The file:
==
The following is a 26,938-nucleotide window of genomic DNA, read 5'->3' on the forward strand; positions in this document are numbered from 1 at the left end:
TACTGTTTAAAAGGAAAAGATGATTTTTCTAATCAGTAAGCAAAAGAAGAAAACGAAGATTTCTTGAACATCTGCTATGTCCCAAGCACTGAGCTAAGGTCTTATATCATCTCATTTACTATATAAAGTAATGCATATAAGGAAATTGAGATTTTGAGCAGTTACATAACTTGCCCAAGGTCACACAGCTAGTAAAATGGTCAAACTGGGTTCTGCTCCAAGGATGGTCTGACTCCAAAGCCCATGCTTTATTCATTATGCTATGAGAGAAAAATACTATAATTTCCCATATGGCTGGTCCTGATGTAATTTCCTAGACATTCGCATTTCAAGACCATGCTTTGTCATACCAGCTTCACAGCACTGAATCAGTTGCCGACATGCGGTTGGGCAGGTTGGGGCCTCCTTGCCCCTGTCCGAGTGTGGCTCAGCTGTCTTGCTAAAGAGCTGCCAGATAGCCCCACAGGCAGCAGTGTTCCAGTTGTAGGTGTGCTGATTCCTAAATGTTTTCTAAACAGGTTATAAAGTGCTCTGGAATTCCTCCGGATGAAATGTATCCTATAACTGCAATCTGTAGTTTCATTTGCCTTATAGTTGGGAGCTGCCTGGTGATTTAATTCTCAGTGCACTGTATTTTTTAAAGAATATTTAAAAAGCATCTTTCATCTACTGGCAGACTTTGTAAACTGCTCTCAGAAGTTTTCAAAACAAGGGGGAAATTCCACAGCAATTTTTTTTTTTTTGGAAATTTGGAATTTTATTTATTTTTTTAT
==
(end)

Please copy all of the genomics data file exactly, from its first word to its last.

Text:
The following is a 26,938-nucleotide window of genomic DNA, read 5'->3' on the forward strand; positions in this document are numbered from 1 at the left end:
TACTGTTTAAAAGGAAAAGATGATTTTTCTAATCAGTAAGCAAAAGAAGAAAACGAAGATTTCTTGAACATCTGCTATGTCCCAAGCACTGAGCTAAGGTCTTATATCATCTCATTTACTATATAAAGTAATGCATATAAGGAAATTGAGATTTTGAGCAGTTACATAACTTGCCCAAGGTCACACAGCTAGTAAAATGGTCAAACTGGGTTCTGCTCCAAGGATGGTCTGACTCCAAAGCCCATGCTTTATTCATTATGCTATGAGAGAAAAATACTATAATTTCCCATATGGCTGGTCCTGATGTAATTTCCTAGACATTCGCATTTCAAGACCATGCTTTGTCATACCAGCTTCACAGCACTGAATCAGTTGCCGACATGCGGTTGGGCAGGTTGGGGCCTCCTTGCCCCTGTCCGAGTGTGGCTCAGCTGTCTTGCTAAAGAGCTGCCAGATAGCCCCACAGGCAGCAGTGTTCCAGTTGTAGGTGTGCTGATTCCTAAATGTTTTCTAAACAGGTTATAAAGTGCTCTGGAATTCCTCCGGATGAAATGTATCCTATAACTGCAATCTGTAGTTTCATTTGCCTTATAGTTGGGAGCTGCCTGGTGATTTAATTCTCAGTGCACTGTATTTTTTAAAGAATATTTAAAAAGCATCTTTCATCTACTGGCAGACTTTGTAAACTGCTCTCAGAAGTTTTCAAAACAAGGGGGAAATTCCACAGCAATTTTTTTTTTTTTGGAAATTTGGAATTTTATTTATTTTTTTAT